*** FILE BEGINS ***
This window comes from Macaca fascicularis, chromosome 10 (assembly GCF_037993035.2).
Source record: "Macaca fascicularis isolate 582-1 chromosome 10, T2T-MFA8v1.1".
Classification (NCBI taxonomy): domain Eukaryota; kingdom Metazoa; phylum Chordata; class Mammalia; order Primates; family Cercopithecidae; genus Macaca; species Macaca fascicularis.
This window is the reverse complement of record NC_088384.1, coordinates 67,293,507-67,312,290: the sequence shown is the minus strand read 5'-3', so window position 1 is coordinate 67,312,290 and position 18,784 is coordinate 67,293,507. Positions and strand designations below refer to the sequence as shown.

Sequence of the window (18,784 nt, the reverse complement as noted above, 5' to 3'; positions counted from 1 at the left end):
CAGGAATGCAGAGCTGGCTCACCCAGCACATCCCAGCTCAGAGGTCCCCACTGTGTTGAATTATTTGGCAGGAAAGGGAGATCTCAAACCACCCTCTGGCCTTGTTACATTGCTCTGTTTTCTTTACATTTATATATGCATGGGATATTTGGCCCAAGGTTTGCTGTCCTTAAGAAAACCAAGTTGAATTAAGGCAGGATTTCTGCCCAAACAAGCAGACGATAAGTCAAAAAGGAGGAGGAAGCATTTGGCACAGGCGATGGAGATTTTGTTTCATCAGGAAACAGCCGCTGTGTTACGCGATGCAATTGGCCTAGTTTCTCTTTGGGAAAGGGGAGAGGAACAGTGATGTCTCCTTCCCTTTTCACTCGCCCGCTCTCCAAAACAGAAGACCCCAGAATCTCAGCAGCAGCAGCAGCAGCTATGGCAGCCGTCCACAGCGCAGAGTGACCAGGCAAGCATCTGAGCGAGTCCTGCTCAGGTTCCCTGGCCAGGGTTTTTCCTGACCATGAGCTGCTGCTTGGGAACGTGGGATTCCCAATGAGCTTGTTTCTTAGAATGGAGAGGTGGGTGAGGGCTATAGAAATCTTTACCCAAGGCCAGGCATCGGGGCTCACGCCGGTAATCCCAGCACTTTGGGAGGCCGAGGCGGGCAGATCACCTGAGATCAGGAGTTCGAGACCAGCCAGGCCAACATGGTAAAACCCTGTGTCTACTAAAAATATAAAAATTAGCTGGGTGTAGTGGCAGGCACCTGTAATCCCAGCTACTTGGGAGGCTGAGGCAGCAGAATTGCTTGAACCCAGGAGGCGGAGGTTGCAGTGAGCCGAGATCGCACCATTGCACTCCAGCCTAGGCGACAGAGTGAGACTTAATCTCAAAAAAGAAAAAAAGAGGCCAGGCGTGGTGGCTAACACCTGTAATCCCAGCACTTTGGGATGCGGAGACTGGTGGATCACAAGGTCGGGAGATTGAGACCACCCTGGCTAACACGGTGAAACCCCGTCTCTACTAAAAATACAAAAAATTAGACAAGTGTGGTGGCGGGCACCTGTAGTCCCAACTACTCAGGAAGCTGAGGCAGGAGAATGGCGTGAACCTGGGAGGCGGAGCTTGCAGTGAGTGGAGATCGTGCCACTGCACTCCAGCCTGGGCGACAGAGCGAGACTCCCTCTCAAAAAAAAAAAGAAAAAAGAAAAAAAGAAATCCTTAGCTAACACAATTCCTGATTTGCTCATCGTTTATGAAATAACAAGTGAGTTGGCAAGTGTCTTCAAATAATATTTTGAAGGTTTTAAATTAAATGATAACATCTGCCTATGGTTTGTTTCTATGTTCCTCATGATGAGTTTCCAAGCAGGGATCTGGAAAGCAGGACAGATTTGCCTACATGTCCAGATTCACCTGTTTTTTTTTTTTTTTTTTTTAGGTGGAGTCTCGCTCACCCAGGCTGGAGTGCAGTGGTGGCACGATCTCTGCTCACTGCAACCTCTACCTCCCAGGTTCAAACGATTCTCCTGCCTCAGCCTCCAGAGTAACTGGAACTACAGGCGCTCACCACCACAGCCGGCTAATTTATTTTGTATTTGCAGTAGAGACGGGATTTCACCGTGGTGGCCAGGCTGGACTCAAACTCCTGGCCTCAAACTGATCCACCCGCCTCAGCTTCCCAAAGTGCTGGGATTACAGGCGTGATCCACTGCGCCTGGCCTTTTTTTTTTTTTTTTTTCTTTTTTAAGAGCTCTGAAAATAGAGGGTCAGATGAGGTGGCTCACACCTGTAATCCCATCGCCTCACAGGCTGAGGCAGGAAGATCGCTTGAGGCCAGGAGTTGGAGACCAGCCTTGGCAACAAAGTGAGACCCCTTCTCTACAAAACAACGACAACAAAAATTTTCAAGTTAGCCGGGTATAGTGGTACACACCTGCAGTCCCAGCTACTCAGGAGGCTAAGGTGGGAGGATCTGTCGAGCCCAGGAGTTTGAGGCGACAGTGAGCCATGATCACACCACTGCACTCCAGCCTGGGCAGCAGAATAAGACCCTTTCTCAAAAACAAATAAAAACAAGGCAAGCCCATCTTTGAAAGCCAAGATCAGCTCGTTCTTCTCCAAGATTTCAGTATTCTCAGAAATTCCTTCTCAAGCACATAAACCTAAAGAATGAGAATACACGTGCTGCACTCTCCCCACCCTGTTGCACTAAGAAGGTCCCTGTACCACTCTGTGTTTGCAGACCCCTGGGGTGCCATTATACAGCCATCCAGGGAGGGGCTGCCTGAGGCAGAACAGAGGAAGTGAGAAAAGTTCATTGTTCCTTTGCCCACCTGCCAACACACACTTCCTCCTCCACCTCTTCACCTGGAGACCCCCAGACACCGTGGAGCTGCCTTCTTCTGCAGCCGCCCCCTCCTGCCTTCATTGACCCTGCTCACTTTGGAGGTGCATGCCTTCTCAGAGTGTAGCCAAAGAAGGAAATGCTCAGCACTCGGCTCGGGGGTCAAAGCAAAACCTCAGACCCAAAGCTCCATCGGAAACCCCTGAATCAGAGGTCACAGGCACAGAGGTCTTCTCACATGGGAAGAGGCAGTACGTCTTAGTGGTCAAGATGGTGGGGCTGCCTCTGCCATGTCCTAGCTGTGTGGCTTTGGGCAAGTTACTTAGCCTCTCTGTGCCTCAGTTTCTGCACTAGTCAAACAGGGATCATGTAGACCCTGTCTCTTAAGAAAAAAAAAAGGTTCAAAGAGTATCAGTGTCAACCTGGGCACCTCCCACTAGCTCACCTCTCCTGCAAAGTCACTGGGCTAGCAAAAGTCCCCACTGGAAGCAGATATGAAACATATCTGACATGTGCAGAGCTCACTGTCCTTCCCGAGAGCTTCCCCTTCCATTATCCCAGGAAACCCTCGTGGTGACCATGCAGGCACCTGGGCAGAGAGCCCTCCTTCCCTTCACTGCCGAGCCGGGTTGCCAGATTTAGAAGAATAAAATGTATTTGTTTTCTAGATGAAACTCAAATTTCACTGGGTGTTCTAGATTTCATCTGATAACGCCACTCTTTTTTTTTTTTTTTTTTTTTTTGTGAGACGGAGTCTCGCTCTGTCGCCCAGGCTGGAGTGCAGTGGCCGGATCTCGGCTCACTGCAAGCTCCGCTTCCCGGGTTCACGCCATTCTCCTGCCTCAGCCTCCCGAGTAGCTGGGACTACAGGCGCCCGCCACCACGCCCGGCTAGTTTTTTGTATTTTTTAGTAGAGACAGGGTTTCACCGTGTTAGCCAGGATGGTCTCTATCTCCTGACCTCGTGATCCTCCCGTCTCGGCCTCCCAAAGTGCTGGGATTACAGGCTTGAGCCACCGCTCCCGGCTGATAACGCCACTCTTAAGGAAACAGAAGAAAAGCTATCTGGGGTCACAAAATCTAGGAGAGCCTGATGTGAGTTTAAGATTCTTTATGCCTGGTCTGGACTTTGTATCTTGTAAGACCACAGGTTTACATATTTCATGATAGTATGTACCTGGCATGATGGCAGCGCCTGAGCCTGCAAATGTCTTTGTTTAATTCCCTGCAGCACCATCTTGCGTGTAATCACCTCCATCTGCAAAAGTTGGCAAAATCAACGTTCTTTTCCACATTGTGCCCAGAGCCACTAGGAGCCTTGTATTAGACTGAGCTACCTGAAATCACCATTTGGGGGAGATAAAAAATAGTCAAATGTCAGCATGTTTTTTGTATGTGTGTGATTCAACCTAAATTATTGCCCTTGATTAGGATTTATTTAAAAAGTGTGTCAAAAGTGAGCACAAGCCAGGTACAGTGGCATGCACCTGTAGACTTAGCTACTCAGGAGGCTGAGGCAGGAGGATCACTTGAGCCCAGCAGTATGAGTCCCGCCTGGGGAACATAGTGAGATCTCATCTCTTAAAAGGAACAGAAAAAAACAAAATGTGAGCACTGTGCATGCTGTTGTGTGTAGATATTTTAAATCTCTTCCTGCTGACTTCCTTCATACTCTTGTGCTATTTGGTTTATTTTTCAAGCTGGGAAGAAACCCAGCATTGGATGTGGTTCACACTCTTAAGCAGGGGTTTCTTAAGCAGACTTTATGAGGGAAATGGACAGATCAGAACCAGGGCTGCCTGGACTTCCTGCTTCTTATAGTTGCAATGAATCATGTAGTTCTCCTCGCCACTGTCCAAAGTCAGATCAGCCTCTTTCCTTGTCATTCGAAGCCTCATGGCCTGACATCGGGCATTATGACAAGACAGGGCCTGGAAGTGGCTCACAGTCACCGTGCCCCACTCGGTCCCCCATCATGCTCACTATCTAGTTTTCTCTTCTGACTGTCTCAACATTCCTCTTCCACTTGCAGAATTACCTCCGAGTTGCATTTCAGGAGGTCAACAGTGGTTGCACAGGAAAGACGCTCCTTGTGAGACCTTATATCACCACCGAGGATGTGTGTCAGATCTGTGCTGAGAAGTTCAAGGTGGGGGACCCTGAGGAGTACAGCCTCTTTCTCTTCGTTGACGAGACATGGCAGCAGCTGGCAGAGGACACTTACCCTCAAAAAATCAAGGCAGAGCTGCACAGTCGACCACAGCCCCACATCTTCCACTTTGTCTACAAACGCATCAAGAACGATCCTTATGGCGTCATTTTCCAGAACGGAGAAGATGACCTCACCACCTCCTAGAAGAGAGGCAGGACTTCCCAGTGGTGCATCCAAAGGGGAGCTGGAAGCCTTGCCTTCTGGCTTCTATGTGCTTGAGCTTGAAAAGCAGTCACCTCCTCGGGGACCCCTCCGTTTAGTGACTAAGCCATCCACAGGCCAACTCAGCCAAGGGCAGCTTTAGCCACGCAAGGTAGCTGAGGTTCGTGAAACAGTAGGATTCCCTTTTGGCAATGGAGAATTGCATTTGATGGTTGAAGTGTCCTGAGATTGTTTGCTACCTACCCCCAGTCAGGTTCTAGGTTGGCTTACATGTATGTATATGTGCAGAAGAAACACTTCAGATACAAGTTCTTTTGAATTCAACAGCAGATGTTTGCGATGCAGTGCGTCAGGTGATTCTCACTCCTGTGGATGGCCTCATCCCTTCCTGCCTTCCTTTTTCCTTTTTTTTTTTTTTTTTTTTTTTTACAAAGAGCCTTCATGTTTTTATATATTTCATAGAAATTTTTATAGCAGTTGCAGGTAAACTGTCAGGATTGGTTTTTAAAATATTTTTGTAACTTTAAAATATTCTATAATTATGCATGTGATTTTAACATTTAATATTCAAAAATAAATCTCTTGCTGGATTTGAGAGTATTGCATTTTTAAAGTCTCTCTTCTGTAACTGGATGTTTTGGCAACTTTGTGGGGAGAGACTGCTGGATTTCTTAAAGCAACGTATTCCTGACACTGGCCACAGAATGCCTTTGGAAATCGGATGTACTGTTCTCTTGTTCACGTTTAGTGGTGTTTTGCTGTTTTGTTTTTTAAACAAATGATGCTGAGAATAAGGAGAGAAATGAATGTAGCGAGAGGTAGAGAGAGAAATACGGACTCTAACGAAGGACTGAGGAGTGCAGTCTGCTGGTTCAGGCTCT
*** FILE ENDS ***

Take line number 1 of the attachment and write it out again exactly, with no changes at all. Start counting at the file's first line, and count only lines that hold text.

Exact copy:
This window comes from Macaca fascicularis, chromosome 10 (assembly GCF_037993035.2).